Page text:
Weel, we heard no more about the laird, nor how the waters agreed wi’ his stomach, for the space of about two months, when, to our surprise, a rumour got abroad, that he was on the eve of being married. Some folk laughed at the report, and made light of it; but I did no such thing, for I remembered the proverb, that—‘An auld fool is the worst of all fools.’ But, to increase our astonishment, cart-loads of furniture, and numbers of upholsterers, arrived from Edinburgh, and the housekeeper and butler received orders to have everything in readiness, in the best manner, for the reception of their new leddy! There was nothing else talked about in the village for a fortnight, and, I believe, nothing else dreamed about. A clap of thunder bursting out in a new year’s morning, ushering in the year, and continuing for a day without intermission, could not have surprised us more. There were several widows and auld maids in the parish, that the laird allowed so much a year to, and their dinner every Sunday and Wednesday, from the Ha’ kitchen, and they, poor creatures, were in very great distress about the matter. They were principally auld or feckless people, and they were afraid that if their benefactor should stop his bounty, that they would be left to perish. Whether they judged by their own dispositions or not, it is not for me to say; but certain it is, that one and all of them were afraid that his marrying a wife would put an end both to their annuities and the dinners which they received twice a week from his kitchen.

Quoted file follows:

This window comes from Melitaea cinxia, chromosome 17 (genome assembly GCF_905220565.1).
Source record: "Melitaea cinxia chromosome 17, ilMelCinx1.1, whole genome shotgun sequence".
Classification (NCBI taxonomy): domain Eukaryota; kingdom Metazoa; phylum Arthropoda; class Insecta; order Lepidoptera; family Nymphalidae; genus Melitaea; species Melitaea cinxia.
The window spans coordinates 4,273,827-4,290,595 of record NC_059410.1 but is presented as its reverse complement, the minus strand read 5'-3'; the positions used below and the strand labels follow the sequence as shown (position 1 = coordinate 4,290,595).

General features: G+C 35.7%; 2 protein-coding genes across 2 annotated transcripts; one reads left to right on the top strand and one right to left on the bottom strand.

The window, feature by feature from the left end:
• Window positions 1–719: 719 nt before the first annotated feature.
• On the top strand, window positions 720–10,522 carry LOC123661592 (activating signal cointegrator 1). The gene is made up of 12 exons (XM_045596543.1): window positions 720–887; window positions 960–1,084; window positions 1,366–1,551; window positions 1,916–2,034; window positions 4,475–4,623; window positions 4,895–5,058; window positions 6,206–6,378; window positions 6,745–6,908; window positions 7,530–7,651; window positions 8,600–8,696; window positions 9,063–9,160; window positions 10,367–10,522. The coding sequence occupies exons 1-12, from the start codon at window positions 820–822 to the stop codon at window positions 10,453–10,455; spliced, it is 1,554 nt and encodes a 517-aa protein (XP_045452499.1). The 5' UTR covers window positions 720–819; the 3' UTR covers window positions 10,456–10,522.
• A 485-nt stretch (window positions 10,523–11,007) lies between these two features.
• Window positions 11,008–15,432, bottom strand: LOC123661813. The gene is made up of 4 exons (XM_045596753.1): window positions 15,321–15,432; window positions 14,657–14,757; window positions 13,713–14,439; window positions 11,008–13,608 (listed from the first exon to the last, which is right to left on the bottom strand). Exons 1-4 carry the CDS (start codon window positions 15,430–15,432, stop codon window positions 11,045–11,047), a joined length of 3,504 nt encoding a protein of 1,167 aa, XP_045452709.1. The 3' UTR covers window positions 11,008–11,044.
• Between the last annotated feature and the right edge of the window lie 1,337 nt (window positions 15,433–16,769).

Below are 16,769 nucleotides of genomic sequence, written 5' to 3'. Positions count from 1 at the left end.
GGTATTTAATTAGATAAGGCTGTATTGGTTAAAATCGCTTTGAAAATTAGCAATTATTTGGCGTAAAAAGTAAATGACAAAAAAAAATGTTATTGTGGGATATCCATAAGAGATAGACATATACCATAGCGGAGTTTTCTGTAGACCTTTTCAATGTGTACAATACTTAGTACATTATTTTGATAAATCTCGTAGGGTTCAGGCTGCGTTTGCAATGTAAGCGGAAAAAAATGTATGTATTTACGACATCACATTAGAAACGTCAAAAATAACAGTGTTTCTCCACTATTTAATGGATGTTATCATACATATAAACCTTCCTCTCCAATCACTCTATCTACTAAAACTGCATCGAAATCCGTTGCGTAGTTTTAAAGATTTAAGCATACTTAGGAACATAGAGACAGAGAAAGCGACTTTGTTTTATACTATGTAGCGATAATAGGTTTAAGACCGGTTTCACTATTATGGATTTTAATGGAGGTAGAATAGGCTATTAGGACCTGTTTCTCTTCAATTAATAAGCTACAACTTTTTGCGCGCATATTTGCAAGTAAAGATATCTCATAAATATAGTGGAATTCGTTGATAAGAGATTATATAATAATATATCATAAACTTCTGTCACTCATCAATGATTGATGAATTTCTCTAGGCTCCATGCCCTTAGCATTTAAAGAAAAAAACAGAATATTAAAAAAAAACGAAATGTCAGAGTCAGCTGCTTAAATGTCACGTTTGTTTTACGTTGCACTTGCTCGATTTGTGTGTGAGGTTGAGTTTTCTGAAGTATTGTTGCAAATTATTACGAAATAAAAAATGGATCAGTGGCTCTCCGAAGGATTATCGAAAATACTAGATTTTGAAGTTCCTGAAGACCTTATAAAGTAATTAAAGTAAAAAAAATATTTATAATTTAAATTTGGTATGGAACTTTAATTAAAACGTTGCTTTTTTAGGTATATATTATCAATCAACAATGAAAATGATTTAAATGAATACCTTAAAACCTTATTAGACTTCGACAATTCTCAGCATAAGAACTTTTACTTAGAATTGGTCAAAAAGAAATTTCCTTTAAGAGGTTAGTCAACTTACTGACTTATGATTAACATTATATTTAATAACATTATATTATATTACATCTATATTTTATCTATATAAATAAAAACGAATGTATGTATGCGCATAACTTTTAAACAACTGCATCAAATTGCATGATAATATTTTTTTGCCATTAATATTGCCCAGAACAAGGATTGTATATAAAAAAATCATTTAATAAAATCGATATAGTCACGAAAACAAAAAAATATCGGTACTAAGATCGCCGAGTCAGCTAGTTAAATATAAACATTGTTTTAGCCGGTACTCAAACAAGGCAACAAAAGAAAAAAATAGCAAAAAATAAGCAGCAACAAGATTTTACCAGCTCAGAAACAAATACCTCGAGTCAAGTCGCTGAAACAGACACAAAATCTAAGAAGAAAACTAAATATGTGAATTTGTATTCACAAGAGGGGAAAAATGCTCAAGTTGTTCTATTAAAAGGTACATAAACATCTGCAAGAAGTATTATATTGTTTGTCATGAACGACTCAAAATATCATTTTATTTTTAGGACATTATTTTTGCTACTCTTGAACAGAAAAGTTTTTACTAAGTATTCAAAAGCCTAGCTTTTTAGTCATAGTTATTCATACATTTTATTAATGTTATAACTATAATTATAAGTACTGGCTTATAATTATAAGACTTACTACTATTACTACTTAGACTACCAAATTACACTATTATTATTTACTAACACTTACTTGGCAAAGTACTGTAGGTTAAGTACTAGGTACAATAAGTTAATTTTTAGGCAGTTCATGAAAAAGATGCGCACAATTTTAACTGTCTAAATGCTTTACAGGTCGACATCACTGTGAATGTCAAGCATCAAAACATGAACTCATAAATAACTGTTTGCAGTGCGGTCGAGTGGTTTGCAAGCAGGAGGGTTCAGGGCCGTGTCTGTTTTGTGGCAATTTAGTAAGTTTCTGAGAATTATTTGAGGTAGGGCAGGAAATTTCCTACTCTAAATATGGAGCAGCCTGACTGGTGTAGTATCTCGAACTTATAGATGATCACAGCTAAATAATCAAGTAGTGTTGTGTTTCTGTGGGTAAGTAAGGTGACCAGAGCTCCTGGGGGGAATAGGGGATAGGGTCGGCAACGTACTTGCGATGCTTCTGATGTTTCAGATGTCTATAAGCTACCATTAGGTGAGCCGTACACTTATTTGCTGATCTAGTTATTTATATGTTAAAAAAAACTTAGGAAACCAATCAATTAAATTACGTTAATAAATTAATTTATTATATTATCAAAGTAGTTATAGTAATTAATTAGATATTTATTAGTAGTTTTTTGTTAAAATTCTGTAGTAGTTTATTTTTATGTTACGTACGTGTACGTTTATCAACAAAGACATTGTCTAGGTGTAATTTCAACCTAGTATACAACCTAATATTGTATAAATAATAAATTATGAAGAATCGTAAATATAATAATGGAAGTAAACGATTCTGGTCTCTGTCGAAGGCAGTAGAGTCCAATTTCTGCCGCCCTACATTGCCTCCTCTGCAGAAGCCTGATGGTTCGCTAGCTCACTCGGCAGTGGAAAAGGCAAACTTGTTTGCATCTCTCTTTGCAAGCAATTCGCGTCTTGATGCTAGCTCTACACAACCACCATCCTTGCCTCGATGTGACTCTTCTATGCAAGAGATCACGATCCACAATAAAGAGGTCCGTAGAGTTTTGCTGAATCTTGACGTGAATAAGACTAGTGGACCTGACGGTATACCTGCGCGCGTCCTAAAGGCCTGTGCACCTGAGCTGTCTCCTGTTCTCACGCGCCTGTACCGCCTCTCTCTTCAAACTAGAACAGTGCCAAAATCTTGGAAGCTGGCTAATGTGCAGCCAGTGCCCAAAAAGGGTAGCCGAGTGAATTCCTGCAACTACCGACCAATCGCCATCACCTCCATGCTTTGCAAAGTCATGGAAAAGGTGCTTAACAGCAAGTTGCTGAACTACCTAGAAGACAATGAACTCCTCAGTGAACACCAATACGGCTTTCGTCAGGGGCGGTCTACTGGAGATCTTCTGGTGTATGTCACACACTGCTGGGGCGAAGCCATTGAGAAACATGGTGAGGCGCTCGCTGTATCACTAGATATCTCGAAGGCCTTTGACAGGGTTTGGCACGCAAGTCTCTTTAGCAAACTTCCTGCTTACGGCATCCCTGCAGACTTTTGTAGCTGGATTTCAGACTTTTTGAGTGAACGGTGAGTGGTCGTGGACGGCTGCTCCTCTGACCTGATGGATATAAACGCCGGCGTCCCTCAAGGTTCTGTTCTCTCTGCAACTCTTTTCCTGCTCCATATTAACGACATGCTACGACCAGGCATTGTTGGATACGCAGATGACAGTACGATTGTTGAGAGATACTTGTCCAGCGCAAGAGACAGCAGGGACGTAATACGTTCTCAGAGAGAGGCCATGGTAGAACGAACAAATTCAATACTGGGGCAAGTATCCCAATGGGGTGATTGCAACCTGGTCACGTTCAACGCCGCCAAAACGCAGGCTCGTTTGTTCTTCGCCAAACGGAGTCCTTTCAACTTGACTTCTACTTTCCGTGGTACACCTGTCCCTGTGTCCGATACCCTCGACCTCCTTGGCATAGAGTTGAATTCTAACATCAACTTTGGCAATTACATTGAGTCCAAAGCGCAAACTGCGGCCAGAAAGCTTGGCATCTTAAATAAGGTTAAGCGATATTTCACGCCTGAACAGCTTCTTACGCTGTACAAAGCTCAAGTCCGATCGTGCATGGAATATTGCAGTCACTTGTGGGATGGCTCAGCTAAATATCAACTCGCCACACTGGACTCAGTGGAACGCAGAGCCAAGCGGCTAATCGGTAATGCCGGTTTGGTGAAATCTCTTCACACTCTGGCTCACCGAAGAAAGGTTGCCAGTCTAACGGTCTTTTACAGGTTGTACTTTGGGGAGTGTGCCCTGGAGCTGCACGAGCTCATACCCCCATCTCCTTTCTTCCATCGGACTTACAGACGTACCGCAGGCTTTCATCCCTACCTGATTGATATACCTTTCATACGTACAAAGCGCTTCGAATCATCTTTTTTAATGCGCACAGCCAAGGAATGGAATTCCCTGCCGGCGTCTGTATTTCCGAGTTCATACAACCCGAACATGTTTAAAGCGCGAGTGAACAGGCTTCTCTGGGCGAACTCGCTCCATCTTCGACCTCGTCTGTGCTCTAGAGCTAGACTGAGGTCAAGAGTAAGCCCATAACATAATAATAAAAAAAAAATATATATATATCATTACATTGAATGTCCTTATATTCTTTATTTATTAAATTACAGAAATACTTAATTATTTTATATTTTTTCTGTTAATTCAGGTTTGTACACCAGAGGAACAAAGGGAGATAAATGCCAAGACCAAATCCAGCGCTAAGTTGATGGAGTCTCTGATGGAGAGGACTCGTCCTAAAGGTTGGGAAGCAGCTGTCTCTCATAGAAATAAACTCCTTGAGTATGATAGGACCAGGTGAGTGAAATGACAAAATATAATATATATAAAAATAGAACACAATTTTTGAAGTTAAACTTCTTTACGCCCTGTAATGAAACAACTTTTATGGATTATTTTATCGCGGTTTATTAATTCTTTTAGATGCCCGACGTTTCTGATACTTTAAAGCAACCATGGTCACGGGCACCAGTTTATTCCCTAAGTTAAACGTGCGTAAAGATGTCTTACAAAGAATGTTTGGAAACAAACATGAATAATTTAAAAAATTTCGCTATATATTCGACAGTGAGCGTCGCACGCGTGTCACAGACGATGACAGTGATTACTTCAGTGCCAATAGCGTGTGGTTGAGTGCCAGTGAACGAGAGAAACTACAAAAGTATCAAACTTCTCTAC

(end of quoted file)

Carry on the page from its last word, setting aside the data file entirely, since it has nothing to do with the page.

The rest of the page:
I dinna suppose that there was a great deal the matter wi’ the laird when he went to Tunbridge Wells—like many others he wasna weel from having owre little to do. But he had not been there many days, when his fancy was attracted by a dashing young leddy, of four or five-and-twenty, the daughter of a gentleman who was a dignitary in the church, but who lived up to and rather beyond his income, so that when he should die, his gay family, of whom he had four daughters, would be left penniless. The name of the laird’s intended was Jemima, and she certainly was a pretty woman, and what ye would call a handsome one; but there was a haughtiness about her looks, and a boldness in her carriage, that were far from being becoming in a woman. Her looks and carriage, however, were not her worst fault. She had been taken to the Wells by her mamma, as she termed her mother, for the express purpose of being exhibited—much after the same manner as cattle are exhibited at a fair—to see whether any bachelor or widower would make proposals. Our good laird was smitten, sighed, was accepted, and signed the marriage contract.